“I’m going to tell you only one thing: they did not kill my mom, because the assassins who wanted to kill her have screwed themselves, because she is here, because she lives in every one of us! Because as long as we continue fighting against the criminal and killer dam, against the other dams that are coming and installing themselves within the Lenca people, and inside Honduras; the killer mines that poison the water and the environment; the forces that privatize the forest and the air; we are going to keep fighting and my mom Berta Caceras will live there. Berta lives. The struggle continues!“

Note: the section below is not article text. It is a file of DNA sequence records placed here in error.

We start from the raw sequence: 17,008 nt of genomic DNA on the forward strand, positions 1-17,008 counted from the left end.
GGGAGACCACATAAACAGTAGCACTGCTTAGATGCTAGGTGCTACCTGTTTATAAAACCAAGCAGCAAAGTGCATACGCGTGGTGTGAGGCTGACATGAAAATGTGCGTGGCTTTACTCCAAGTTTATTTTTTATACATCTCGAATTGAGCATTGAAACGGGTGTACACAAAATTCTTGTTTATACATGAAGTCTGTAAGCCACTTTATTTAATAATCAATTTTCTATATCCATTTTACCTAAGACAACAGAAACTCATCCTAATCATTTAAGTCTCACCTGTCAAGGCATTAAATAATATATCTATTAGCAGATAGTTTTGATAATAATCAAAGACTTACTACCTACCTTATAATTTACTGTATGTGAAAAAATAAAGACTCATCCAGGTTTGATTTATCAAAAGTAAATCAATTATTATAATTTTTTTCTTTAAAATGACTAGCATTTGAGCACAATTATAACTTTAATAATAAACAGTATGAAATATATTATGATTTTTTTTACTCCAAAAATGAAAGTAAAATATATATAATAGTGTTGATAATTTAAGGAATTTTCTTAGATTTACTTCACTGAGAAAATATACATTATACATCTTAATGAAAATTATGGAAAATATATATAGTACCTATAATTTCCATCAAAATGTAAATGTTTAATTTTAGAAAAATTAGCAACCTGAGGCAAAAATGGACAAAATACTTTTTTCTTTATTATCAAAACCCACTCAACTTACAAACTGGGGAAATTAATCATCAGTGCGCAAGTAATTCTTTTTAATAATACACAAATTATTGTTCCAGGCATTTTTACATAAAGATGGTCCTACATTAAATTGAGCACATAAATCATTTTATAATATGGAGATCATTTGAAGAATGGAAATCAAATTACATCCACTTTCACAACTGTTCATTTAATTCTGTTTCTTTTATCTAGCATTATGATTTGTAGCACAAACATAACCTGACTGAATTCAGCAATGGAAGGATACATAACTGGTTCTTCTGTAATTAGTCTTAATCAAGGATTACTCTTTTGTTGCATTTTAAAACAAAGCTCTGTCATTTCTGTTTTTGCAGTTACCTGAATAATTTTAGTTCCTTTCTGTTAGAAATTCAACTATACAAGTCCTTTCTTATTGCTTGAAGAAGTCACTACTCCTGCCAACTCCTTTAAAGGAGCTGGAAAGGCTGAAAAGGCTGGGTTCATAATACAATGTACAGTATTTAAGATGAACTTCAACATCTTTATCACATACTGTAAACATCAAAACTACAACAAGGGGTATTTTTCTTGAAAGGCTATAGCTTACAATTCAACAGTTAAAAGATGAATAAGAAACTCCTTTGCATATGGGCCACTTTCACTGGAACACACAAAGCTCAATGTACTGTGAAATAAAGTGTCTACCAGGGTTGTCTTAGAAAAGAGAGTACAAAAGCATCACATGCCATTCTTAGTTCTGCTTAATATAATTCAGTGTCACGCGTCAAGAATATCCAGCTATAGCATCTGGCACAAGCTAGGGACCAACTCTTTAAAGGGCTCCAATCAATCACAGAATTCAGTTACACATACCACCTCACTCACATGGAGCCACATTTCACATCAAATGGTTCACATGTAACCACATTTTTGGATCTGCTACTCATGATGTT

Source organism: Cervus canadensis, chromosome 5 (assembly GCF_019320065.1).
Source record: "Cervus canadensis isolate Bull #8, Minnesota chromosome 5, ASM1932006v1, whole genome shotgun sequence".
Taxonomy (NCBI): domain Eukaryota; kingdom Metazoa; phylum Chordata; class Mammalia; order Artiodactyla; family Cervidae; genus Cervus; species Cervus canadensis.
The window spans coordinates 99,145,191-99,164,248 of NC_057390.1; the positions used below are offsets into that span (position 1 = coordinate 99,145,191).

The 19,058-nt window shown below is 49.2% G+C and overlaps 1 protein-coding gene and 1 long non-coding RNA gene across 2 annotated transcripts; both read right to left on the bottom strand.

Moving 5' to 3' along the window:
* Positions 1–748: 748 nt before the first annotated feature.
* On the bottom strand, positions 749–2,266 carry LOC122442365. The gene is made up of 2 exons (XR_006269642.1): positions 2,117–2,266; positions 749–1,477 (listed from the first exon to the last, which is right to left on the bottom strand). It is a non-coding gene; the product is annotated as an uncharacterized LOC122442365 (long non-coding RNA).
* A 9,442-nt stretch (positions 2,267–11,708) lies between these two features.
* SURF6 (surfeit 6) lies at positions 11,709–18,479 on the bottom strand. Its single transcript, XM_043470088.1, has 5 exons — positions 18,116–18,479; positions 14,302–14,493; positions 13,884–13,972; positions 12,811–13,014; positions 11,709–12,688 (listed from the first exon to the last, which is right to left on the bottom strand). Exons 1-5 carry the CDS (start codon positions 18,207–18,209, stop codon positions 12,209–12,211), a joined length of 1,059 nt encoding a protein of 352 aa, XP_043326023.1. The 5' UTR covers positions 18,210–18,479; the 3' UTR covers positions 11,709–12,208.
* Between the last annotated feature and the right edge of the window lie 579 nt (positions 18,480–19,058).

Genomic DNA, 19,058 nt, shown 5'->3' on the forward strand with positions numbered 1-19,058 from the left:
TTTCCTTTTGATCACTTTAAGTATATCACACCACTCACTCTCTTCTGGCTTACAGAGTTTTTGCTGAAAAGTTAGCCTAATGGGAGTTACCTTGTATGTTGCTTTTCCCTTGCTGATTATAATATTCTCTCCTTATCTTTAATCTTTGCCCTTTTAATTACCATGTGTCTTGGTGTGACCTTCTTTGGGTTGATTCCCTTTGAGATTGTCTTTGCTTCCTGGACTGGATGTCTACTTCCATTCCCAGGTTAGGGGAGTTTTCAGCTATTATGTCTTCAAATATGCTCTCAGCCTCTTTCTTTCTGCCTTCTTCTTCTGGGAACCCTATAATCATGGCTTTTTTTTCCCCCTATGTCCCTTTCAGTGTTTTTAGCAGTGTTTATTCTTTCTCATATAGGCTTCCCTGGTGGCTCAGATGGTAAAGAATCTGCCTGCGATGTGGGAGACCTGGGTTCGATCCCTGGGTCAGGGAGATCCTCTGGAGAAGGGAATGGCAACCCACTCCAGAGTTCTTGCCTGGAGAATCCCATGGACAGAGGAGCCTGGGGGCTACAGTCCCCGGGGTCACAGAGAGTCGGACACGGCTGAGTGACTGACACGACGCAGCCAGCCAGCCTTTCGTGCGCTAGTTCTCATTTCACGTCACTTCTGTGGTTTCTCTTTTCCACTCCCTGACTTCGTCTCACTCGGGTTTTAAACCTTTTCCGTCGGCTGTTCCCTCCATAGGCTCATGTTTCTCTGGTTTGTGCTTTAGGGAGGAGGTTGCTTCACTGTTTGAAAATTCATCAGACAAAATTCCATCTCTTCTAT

Laura Caceras stood with her sister, her mother’s namesake, and spoke those words to a crowd in honour of her late mother, Berta, a human rights defender and environmental activist, 2015 winner of the Goldman Environmental Prize, who was assassinated in her home on March 3rd this year, for her work to stop the same kind of bulldozers the BC Premier is trying to send to the Peace River Valley. The place is the Honduras where she and others from Copinh fought against Central America’s biggest hydropower projects–a group of four dams in the Gualcarque river basin, including the Agua Zarca dam. Between 2010 and 2014, one hundred members of the group, were murdered in cold blood. I find this young woman’s words eloquent, driven, and determined. I stand with her, as I do today with Kristin Henry, everyone at the Hunger Site, those protesting at Site C in the Peace River Valley, and every human rights and environmental activist around the world.